On Sunday, with crews still collecting body parts and shredded flesh after three horrific explosions in Israel, Secretary of State Colin Powell said it is the "moment of truth" for Palestinian leader Yasser Arafat.
He was wrong; that moment has come and gone numerous times, and Arafat has consistently failed the test.
In fact, the moment of truth has come for three other parties: a Bush administration that has yet to back up tough words to Arafat with tough actions; an Israeli government with plenty of backbone but not much vision; and American Jews, who badly want peace but may be inadvertently erecting barriers to getting there.
Here's a brief rundown of some of the tests facing each in the critical days ahead.
The United States
After the first round of attacks, Ari Fleischer, the White House press secretary, said that "Israel is a sovereign government. Israel will make decisions about how it will protect its security, and Israel has a right to live in security."
That was a far cry from the usual bland denunciations of the "cycle of violence" and demands for Israeli restraint in the face of terror attacks.
Punctuating the point, Defense Secretary Donald Rumsfeld used the strongest language yet in complaining about Arafat.
"We know that he is not a particularly strong leader," he said. "And I don't know that he has good control over the Palestinian situation. He hasnot ever delivered anything for the Palestinian people throughout history
Also this week, the administration froze the assets of several Islamic groups accused of funneling money to Hamas, the terrorist group that claimed credit for bombings that killed 26 Israelis in Jerusalem and Haifa.
The primary action targets the Holy Land Foundation for Relief and Development, which says it raises more than $13 million a year for things like hot meals in Gaza -- but which critics insist supports the terrorist cause. According to the Anti-Defamation League, the group provides stipends to the families of Palestinian suicide bombers.
But the U.S. green light for Israeli reprisals, signaled with clarity at Sunday's hurried White House meeting between President George W. Bush and the Israeli leader and echoed at the State Department, is far from open ended.
"The first test will come when the Saudis or the Egyptians put real pressure on the administration," said Rep. Ben Cardin (D-Md.), a leading member of the Jewish delegation in the House. "The U.S. has to take a very strong stance with these countries when that happens."
Lawmakers who are frustrated with Saudi equivocation on the anti-terror war and fed up with Arafat, Cardin said, will provide a counterweight to diplomatic pressure on the administration from Israel's foes.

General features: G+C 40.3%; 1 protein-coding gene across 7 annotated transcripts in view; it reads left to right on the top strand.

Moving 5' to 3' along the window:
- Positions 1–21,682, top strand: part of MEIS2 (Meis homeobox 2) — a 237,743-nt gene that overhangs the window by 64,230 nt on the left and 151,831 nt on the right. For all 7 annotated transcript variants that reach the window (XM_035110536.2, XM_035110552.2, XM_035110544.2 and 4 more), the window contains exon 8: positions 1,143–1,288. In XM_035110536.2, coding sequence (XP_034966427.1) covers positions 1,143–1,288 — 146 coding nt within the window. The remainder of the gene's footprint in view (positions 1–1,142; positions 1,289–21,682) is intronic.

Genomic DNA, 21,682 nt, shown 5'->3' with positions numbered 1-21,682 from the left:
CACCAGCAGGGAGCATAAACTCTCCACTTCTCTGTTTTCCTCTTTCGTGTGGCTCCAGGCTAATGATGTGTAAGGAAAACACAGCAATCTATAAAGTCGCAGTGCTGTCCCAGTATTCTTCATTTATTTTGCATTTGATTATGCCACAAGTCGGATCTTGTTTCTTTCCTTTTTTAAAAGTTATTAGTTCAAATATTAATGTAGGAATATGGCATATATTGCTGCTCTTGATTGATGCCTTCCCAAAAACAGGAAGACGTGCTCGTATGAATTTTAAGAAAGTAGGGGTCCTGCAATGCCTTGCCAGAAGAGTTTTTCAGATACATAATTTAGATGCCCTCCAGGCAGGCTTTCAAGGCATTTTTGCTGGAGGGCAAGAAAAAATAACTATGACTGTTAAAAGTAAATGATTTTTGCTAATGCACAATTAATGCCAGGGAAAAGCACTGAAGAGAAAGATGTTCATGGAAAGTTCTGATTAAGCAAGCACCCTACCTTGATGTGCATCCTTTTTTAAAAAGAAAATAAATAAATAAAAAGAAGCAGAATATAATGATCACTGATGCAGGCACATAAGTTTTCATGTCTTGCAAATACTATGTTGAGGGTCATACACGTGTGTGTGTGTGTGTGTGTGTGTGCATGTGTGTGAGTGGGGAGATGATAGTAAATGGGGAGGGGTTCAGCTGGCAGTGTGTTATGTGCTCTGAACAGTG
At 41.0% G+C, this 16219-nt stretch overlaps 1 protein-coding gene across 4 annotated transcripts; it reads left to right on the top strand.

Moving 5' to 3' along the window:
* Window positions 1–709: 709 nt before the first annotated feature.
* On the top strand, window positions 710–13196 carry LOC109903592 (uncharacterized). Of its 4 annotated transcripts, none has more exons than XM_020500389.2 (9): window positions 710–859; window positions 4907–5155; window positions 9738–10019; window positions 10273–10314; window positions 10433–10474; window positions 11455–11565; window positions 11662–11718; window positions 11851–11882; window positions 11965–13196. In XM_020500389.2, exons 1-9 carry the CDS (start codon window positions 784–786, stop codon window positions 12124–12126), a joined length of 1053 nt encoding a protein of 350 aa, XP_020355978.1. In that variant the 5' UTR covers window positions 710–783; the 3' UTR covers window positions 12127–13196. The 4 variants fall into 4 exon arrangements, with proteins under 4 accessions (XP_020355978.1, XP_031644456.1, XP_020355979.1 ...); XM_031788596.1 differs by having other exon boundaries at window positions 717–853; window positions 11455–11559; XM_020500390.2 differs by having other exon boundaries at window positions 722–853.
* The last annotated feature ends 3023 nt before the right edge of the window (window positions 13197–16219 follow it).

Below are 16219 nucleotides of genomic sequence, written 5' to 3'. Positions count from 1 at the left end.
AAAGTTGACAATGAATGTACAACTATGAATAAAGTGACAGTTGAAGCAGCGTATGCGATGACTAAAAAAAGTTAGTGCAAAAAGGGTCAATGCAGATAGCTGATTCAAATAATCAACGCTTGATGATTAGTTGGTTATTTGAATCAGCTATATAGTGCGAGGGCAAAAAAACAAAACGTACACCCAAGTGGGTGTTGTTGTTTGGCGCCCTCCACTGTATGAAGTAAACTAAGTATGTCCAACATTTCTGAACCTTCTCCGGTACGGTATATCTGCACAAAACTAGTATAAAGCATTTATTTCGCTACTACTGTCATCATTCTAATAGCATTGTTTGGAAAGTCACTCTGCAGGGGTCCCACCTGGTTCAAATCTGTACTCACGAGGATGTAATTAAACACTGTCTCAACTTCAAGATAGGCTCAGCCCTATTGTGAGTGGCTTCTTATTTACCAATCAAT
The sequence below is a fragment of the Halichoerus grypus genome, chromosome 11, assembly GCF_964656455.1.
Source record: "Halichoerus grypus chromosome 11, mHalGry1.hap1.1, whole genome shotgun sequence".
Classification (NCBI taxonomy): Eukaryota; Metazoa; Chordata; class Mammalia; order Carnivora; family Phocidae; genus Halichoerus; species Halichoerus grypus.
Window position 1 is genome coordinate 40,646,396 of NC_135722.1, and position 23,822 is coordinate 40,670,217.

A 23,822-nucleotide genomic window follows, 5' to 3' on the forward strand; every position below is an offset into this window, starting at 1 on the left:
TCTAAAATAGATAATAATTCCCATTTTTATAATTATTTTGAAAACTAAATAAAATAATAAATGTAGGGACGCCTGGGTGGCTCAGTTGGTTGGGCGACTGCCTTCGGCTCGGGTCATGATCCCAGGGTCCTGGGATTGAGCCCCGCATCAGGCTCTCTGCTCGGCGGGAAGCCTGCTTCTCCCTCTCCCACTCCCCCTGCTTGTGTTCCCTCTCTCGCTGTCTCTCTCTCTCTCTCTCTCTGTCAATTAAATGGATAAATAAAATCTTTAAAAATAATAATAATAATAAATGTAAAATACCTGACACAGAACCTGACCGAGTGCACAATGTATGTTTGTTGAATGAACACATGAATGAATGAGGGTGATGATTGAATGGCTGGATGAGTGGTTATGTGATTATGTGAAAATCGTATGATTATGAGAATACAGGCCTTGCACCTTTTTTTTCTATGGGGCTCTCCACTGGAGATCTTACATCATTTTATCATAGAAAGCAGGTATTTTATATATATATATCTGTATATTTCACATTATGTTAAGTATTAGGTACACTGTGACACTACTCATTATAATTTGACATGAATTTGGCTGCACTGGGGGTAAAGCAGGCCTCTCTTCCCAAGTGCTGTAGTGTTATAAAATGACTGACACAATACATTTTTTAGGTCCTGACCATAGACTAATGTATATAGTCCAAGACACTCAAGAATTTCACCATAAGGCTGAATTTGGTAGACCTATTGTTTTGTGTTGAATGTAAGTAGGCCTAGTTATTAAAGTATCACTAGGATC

The Israeli Government
Ariel Sharon was elected on his promise to provide security, but the violence has escalated wildly since he took office.
Objectively, that's hard to blame on the crusty old general. Arafat spit in the eye of the generous, hopeful Ehud Barak, and he is defying the hawkish Sharon.
But what the prime minister has failed to do, is offer any kind of realistic vision of how to get out of the current crisis and back into negotiations about a political settlement. His territorial bottom-line is far less than any Palestinian leader is likely to accept.
He gives the impression that his only real strategy is to cling to the current status quo and hope the Palestinians get tired of providing new martyrs.
But the past year suggests that is unlikely to happen. And it is unlikely to give Israelis the confidence they need for a time in which hope is an endangered species.
It also won't ward off the political advance of former Prime Minister Binyamin Netanyahu, whose appeal grows as frustration and anger mount in a nation under siege.
Israel badly needs a vision of a future that doesn't involve endless violence by ever-bolder and better equipped terrorists.
The American Jewish Community
Crises are great unifiers. Jews here are frightened and confused by the current situation, but they are more united than ever behind Israel.
What's lacking is support for a creative, assertive U.S. role in finding some way out of the deadly quicksand.
Jewish groups, galvanized around Israel's immediate needs, seem to focus on a single demand when it comes to U.S. policy: don't pressure Israel.
But with pro-Israel groups dominated by hawks, what that often translates into is this: don't do anything except support the most hardline positions in Jerusalem.
The Jewish community has created huge political disincentives for the administration to act boldly in a situation that is plainly out of control, and in which old diplomatic formulas have proven woefully ineffective.
The administration has displayed a sophisticated understanding of the roots of the current problem, and of Arafat's responsibility for pushing the region to the brink. President Bush and his team might be better positioned to craft a new, outside-the-box U.S. initiative than their predecessors, who turned a blind eye to each new outrage by Arafat.
But a pro-Israel community that bitterly resists any new U.S. involvement makes that much less likely to happen -- with potentially huge costs to the beset Israeli people.
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